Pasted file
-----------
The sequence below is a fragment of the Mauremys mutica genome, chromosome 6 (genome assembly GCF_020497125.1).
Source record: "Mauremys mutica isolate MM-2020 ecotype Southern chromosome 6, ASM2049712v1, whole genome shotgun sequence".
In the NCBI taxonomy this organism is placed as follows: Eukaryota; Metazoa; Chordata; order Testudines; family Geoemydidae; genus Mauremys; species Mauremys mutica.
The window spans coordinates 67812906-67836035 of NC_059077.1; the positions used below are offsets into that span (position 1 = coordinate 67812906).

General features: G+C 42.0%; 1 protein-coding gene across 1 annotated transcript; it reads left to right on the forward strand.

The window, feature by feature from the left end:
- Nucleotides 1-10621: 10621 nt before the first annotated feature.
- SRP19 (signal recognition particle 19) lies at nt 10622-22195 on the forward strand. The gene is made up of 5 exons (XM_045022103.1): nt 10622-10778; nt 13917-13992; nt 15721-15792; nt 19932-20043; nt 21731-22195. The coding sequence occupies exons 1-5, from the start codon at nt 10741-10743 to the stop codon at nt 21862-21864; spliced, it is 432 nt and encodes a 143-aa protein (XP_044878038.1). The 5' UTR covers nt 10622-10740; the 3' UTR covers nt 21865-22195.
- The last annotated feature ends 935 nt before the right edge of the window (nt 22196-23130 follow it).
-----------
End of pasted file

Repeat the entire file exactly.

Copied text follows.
The sequence below is a fragment of the Mauremys mutica genome, chromosome 6 (genome assembly GCF_020497125.1).
Source record: "Mauremys mutica isolate MM-2020 ecotype Southern chromosome 6, ASM2049712v1, whole genome shotgun sequence".
In the NCBI taxonomy this organism is placed as follows: Eukaryota; Metazoa; Chordata; order Testudines; family Geoemydidae; genus Mauremys; species Mauremys mutica.
The window spans coordinates 67812906-67836035 of NC_059077.1; the positions used below are offsets into that span (position 1 = coordinate 67812906).

General features: G+C 42.0%; 1 protein-coding gene across 1 annotated transcript; it reads left to right on the forward strand.

The window, feature by feature from the left end:
- Nucleotides 1-10621: 10621 nt before the first annotated feature.
- SRP19 (signal recognition particle 19) lies at nt 10622-22195 on the forward strand. The gene is made up of 5 exons (XM_045022103.1): nt 10622-10778; nt 13917-13992; nt 15721-15792; nt 19932-20043; nt 21731-22195. The coding sequence occupies exons 1-5, from the start codon at nt 10741-10743 to the stop codon at nt 21862-21864; spliced, it is 432 nt and encodes a 143-aa protein (XP_044878038.1). The 5' UTR covers nt 10622-10740; the 3' UTR covers nt 21865-22195.
- The last annotated feature ends 935 nt before the right edge of the window (nt 22196-23130 follow it).